UPDATE 2-Delta invests in partner Korean Air, seeks to expand in Asia

By Rachit Vats and Tracy Rucinski

(Adds Delta CEO quotes, context, background, updates shares)

By Rachit Vats and Tracy Rucinski

June 20 (Reuters) - Delta Air Lines Inc said on Thursday it has acquired a 4.3% stake in partner Korean Air Lines Co Ltd's parent company with a view to expanding across Asia.

The No. 2 U.S. airline said it intends to increase its stake in Hanjin Kal Corp, which owns about 30 percent of Korean Air, to 10% over time, after receiving regulatory approval. It did not disclose how much it paid for the stake.

Delta Chief Executive Officer Ed Bastian recently said he viewed the Korean Air and its Incheon International Airport hub in Seoul as a gateway to adding more destinations across Asia. The two airlines formed a joint venture last year that includes 290 U.S. destinations and over 80 in Asia.

"Long term the partnership and the joint venture is strong in terms of size and there's no reason to think it can't grow substantially into the future," Bastian said at an aviation summit this month in Seoul.

The investment follows the sudden death in April of Cho Yang-ho, the Hanjin Kal and Korean Air patriarch, which raised questions about the future of both.

Since the death of his father, 43-year-old Walter Cho has led the group as chairman and CEO.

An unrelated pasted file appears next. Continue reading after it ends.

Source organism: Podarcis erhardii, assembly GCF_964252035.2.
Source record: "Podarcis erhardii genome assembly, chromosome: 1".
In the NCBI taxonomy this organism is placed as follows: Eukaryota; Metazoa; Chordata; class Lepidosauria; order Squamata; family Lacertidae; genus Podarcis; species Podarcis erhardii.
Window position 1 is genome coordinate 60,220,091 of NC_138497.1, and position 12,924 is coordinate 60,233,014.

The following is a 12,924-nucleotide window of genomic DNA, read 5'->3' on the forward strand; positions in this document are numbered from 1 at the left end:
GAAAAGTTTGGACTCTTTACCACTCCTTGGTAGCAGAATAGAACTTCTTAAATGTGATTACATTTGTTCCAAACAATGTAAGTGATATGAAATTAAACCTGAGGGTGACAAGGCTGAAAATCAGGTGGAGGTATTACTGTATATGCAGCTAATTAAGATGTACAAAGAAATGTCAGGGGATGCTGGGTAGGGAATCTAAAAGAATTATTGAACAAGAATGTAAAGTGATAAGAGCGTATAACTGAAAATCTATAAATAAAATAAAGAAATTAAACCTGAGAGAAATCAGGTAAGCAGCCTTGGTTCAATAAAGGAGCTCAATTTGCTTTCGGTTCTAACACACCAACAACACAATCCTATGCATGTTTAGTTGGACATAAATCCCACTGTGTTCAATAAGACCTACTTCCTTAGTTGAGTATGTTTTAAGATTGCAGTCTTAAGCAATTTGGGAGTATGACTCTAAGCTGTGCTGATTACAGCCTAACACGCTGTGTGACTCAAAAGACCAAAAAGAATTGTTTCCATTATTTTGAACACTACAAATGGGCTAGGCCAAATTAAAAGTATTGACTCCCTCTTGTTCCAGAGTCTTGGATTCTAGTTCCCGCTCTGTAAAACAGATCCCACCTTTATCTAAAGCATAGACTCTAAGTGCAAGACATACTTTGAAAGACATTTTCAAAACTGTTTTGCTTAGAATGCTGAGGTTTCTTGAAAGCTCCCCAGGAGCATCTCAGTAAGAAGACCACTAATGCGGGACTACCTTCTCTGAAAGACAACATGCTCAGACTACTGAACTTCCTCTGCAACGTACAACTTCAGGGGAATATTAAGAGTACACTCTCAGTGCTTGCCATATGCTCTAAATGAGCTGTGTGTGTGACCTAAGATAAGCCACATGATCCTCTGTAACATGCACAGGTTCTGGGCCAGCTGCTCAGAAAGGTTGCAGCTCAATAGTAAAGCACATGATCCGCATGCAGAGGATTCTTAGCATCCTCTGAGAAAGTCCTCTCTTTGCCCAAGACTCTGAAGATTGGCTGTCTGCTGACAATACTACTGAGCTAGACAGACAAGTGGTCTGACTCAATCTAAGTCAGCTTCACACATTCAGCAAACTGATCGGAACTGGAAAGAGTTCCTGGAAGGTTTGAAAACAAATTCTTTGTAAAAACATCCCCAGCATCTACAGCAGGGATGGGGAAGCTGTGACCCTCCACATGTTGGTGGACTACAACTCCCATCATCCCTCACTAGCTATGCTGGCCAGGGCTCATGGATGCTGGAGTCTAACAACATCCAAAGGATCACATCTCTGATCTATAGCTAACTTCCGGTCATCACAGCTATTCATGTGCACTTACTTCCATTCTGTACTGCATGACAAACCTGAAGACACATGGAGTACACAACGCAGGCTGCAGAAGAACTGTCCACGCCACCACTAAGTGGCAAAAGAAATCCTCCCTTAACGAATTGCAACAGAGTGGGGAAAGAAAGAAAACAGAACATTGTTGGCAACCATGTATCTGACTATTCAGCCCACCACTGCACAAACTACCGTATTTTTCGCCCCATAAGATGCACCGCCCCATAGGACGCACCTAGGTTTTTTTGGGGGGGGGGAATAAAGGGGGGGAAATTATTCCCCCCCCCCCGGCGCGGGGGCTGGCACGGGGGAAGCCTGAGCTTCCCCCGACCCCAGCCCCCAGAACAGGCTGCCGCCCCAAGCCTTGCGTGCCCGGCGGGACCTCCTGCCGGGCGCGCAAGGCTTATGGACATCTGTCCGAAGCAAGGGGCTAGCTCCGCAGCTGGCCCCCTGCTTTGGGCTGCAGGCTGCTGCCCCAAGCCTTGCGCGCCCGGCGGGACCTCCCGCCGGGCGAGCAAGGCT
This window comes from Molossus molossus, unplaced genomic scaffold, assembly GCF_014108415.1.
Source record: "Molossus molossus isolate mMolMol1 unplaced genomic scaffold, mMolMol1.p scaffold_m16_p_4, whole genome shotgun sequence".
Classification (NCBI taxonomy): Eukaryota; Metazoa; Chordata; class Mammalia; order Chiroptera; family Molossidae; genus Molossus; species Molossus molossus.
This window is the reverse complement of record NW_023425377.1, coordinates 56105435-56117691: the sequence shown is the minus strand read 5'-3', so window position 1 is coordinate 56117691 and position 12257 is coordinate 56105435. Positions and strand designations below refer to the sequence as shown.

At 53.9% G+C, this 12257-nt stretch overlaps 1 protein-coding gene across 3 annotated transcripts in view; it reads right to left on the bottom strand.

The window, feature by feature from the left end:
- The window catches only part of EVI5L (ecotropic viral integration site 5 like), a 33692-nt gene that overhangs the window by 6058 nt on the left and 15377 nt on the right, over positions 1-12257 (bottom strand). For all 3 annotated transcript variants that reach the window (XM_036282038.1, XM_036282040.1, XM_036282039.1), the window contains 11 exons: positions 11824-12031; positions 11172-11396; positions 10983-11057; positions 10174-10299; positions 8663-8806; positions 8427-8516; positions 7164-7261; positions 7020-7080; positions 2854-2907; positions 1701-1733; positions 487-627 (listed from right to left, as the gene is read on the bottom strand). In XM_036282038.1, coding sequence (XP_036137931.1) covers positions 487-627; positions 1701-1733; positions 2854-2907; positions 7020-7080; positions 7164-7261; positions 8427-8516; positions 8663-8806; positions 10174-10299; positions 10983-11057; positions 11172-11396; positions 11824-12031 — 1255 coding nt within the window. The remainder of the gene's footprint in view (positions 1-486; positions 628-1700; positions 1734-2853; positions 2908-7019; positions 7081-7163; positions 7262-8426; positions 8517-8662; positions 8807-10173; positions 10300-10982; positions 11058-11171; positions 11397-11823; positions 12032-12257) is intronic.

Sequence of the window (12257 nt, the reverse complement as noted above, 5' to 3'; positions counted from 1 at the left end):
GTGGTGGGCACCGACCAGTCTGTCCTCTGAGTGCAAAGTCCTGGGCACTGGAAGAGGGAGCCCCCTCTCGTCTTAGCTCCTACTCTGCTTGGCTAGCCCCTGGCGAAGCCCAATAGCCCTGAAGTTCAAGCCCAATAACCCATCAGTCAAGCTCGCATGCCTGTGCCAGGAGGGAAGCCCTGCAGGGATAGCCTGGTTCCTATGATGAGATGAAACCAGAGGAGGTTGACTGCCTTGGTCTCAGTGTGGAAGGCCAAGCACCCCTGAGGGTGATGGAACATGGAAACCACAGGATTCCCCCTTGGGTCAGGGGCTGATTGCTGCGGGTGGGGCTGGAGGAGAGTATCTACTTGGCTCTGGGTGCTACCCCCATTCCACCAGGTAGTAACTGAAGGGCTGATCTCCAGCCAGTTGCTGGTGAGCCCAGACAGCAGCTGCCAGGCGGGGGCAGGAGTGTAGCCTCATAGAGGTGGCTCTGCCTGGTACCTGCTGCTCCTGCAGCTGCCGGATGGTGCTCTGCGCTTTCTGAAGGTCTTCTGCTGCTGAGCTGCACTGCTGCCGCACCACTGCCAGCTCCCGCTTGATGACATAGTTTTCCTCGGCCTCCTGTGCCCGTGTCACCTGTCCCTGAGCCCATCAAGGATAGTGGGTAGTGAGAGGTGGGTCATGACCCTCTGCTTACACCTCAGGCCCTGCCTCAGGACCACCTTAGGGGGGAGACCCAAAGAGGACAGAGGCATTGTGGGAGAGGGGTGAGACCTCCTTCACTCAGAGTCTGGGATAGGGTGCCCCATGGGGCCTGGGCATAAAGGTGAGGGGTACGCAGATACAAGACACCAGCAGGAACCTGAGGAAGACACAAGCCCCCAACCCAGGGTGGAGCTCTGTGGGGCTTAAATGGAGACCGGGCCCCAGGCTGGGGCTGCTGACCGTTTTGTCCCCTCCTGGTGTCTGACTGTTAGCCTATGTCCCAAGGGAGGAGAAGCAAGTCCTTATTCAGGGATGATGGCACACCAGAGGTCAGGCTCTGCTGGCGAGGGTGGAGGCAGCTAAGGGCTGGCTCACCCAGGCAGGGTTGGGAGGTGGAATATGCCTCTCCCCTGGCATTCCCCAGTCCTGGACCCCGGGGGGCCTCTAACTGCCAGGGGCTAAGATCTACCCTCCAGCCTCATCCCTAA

However, Korean Air has yet to inform regulators about a definitive succession plan. The late tycoon died at the age of 70, just weeks after shareholders decided to end his 27-year tenure on the airline's board. Cho's widow, two daughters and Walter Cho hold stakes in Hanjin Kal.

At the Seoul conference, Bastian said he had "a lot of confidence" in the new chairman of Korean Air, noting their friendship had gone back 20 years. "So no concern from a family perspective in terms of leadership going forward," he said.

The change at the top comes soon after a local activist fund raised its stake in Hanjin Kal to nearly 16%, bringing the group's ownership structure to wider attention. The Cho family and its academic foundations own 29% of Hanjin, including the late Cho's 17.8% stake.

Both Delta and Korean Air are members of the SkyTeam alliance.

A spokesman at Korean Air, the flagship unit of Hanjin Kal, declined to comment.

If Delta raises its stake in Hanjin Kal to 10%, it would be the third biggest shareholder after the late Cho and the local activist fund.

Shares in Delta dipped 0.6% to $56.03 while Korean Air closed down 0.3%. (Reporting by Rachit Vats in Bengaluru and Tracy Rucinski in Chicago; Additional reporting by Hyunjoo Jin and Ju-Min Park in Seoul; Editing by James Emmanuel and Jeffrey Benkoe)